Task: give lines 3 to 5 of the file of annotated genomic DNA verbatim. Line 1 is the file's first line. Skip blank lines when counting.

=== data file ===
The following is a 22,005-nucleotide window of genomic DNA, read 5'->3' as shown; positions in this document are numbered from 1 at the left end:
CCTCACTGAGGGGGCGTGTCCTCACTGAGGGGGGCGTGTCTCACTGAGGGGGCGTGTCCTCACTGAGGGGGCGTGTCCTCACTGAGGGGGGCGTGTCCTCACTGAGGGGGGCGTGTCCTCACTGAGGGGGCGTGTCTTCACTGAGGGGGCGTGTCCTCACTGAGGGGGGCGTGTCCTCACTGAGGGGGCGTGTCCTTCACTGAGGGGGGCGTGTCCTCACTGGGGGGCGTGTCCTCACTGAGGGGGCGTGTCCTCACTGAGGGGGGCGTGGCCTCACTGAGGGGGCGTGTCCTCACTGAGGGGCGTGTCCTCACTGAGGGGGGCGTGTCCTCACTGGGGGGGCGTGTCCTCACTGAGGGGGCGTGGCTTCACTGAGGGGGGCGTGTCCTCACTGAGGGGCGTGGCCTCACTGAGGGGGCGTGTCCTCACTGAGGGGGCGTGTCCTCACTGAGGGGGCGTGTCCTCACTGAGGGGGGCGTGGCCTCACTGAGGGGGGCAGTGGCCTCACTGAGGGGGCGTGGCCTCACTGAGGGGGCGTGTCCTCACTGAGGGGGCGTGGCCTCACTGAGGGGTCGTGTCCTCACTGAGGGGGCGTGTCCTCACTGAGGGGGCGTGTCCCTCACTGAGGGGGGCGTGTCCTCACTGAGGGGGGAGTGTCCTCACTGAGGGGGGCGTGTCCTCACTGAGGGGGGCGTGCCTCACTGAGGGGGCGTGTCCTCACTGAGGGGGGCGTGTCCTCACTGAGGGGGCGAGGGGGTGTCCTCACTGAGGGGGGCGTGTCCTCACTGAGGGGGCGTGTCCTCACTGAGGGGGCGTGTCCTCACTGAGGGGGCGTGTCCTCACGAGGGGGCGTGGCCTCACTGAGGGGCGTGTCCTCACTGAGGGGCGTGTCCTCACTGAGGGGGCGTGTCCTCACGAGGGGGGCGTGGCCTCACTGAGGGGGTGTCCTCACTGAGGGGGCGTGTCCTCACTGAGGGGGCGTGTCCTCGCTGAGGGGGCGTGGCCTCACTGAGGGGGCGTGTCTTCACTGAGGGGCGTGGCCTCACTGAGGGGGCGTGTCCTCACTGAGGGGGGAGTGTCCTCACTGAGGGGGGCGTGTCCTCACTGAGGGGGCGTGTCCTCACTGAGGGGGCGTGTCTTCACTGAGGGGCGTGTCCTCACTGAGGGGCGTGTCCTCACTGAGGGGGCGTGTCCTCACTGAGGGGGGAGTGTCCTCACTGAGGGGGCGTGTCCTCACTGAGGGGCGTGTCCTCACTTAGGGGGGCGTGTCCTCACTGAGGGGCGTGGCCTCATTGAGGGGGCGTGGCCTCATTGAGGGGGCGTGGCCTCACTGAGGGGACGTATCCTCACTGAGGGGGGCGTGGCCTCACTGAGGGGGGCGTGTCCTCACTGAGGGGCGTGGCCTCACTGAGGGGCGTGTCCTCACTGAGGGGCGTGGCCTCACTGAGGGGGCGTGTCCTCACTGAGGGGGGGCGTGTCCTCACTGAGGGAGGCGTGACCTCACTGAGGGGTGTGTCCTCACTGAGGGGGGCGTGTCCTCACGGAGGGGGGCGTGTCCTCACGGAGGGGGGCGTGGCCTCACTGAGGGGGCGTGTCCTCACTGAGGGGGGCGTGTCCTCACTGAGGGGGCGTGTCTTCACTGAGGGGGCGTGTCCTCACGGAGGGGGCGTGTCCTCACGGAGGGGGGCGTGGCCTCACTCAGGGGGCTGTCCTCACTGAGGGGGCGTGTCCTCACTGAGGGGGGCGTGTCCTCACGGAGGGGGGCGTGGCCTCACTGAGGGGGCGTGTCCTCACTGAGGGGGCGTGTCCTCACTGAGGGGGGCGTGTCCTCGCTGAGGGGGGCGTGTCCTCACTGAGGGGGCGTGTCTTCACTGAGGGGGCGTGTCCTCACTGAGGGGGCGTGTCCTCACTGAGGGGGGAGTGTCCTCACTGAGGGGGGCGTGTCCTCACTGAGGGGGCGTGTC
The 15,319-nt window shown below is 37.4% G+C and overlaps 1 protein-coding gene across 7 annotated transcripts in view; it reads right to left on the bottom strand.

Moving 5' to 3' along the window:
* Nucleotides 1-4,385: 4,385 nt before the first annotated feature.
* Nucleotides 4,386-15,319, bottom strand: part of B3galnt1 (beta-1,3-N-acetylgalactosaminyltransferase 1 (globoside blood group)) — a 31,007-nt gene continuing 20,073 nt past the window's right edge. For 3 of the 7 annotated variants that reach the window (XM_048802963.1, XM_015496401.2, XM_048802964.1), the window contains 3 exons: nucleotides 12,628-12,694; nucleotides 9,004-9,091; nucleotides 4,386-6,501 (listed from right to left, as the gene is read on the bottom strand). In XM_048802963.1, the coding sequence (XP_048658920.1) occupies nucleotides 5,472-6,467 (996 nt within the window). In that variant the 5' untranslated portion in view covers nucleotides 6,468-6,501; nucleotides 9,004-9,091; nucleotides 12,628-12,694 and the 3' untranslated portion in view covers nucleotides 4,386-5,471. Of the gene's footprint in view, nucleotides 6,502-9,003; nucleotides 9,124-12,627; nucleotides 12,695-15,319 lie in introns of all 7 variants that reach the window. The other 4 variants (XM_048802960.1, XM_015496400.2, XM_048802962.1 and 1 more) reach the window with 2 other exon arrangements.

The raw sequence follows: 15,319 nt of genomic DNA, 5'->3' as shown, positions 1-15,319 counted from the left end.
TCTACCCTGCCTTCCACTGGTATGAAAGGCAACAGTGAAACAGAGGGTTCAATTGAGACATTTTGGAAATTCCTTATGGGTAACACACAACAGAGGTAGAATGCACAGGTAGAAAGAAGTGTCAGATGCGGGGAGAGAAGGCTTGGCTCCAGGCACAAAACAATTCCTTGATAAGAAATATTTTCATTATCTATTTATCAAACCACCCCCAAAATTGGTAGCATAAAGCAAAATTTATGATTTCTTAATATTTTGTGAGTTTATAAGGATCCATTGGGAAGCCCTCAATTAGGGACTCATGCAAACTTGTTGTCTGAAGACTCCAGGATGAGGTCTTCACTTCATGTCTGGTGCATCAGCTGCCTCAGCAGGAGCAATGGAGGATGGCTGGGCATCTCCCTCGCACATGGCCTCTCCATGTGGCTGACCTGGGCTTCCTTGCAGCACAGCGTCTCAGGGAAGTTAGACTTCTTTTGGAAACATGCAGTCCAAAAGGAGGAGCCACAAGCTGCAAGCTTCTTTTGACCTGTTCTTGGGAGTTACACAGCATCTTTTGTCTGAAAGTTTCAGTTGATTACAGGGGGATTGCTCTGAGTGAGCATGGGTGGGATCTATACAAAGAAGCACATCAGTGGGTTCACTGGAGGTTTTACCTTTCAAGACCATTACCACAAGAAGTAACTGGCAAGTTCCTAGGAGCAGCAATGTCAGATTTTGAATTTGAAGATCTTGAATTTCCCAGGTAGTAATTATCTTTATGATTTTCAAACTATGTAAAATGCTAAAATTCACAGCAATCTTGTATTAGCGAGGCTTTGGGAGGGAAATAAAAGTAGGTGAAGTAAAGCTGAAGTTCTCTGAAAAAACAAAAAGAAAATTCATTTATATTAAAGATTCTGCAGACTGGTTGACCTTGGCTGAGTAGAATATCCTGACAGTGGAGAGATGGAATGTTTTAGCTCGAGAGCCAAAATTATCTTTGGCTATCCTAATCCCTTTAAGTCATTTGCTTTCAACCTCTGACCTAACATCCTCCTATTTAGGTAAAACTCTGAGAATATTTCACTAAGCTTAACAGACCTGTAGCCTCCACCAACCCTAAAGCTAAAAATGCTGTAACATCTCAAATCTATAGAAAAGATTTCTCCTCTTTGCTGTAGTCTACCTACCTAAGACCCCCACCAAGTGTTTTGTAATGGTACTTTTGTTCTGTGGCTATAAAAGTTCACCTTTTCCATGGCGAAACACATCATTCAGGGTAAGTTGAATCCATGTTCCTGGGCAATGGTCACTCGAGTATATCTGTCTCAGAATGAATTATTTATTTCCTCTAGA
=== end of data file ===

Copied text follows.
The 15,319-nt window shown below is 37.4% G+C and overlaps 1 protein-coding gene across 7 annotated transcripts in view; it reads right to left on the bottom strand.

Moving 5' to 3' along the window:
* Nucleotides 1-4,385: 4,385 nt before the first annotated feature.